Popples, an artwork from that series, was auctioned in April this year at Sotheby’s as part of the historic Macklowe Collection sale. In the auction catalogue, curator and art historian Nancy Spector, who has held positions at the Guggenheim and Brooklyn museums, describes how Koons created an enduring object, using the maudlin ornate Capodimonte porcelain for an old stuffed doll. “The Banality series offers a complex narrative that involves a kind of bait-and-switch for the viewer, who is at first seduced by odd but familiar forms, only to discover that they are more polemical and more demanding at their core. They dare us to like them and then punish us when we do, despite Koons’ promises of delight and feigned innocence. This is why the sculptures, now more than three decades old, still retain their incredible shock value.”

Created in 1988, Popples is number 1 from an edition of three plus one artist’s proof. At the Sotheby’s auction, it sold for US$3.9 million, almost twice the already-high estimate of $2 million. Of the record-breaking price, Brooke Lampley — Sotheby’s Chairman and Worldwide Head of Sales for Global Fine Arts — said: “This was really a testament to the classics, the greats.”

Although price cannot be the sole measure of value, the auction helped to validate the importance of ceramic art in the current market. Also of note about Popples and the rising popularity of ceramics is that many of the most-sought-after works have been created by living artists, which makes collecting them more egalitarian. “Ceramics has a history of tactility, which is one reason it is associated with accessibility,” explains Longchamps at CCGG. “I think that many people are striving to [be] in touch with their physical surroundings, and the idea of making something touchable is part of [the allure of ceramics]. As more and more of what [humans produce] is essentially conceptual, the concreteness of clay becomes more and more intriguing.”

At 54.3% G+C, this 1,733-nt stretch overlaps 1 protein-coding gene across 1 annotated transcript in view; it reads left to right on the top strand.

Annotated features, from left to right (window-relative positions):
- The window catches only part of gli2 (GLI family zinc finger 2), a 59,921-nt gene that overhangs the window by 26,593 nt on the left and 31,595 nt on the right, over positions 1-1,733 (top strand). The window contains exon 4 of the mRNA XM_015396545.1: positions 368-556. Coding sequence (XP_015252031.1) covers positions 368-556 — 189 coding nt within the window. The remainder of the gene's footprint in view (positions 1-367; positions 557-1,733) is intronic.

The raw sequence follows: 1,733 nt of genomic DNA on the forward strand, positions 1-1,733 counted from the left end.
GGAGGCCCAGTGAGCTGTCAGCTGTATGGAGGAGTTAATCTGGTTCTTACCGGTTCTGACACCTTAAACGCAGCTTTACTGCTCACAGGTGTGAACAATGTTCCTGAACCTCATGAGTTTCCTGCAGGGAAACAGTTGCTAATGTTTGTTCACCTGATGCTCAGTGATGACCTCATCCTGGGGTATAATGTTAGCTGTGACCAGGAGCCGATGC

This past June, at the International Ceramic Art Fair in Toronto, art historian Anya Montiel spoke of how fortunate we are to be living in a time when we can connect, not just with art objects but also the artists themselves. “I spent the [pandemic] lockdown interviewing as many artists as I could,” says Montiel, who is a curator at the Smithsonian’s National Museum of the American Indian, in Washington, D.C.“[And] I was impressed that despite [these] times of uncertainty, artists continue to make works of beauty.”

Montiel references in particular the work of multidisciplinary Kahnyen’kehàka artist Santee Smith, of the Turtle Clan from Six Nations in Grand River, Ontario. Trained as a dancer, Smith incorporates performance into her pottery. Her art, notes Montiel, moves beyond boundaries with its scale — to wit, the large, intentionally cracked vessel gracing the entry courtyard of the Gardiner Museum, in Toronto — and also across time, acknowledging intergenerational tradition as well as the present day.

Interested in ceramic art? Montiel’sadvice: “Buy from living artists. [Develop] relationships with artists in your community, not for show but to be a good neighbour.”At the end of the day, it’s about where clay comes from, she says. “Earth sustains all life. It is not just a natural resource. It is a gift.”

By Rhonda Riche –  *This article originally appeared in INSIGHT: The Art of Living | Fall 2022.